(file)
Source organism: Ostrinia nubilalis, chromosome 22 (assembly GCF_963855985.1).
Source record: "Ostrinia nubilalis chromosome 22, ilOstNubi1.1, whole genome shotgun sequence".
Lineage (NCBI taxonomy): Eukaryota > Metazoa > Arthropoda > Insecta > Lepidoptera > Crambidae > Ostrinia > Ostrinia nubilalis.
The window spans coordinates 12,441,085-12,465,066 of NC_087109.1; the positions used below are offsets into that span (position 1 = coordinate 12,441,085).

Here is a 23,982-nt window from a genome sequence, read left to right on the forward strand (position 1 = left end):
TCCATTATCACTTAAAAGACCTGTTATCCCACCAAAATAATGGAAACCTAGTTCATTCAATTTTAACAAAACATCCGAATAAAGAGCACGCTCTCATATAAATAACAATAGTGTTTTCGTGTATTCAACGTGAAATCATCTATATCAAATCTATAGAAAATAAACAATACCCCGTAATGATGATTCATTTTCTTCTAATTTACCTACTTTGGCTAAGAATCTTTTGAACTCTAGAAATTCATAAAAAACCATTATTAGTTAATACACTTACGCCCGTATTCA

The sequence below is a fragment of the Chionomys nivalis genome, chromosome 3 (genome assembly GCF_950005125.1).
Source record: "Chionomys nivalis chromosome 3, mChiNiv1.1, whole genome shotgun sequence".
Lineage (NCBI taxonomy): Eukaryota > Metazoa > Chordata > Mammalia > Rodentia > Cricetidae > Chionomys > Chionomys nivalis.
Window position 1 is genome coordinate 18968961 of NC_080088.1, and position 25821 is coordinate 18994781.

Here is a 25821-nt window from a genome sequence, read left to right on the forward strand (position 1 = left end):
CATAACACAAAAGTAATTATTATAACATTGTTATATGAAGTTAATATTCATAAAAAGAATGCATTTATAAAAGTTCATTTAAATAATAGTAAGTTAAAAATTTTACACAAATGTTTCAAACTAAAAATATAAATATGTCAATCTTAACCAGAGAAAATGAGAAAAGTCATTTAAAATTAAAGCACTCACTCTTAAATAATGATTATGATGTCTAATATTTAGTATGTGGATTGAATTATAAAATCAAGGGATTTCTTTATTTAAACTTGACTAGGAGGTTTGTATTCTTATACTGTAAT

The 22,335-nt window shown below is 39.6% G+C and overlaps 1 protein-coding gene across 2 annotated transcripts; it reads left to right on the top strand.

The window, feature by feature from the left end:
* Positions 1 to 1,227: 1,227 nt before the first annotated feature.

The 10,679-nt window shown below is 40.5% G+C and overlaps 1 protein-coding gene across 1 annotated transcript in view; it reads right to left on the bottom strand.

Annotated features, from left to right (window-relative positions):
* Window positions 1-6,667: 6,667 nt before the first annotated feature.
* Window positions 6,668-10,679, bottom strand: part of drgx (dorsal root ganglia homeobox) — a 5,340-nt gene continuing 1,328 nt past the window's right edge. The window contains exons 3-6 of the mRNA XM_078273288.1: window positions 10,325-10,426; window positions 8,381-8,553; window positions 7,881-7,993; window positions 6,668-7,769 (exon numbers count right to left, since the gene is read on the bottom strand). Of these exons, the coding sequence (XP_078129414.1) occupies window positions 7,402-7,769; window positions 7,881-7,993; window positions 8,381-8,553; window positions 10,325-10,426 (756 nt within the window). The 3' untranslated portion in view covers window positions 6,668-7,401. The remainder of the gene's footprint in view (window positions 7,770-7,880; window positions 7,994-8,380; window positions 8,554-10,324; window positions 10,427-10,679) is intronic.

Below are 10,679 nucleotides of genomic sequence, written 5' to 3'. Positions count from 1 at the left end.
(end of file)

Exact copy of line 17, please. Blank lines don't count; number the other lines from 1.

Annotated features, from left to right (window-relative positions):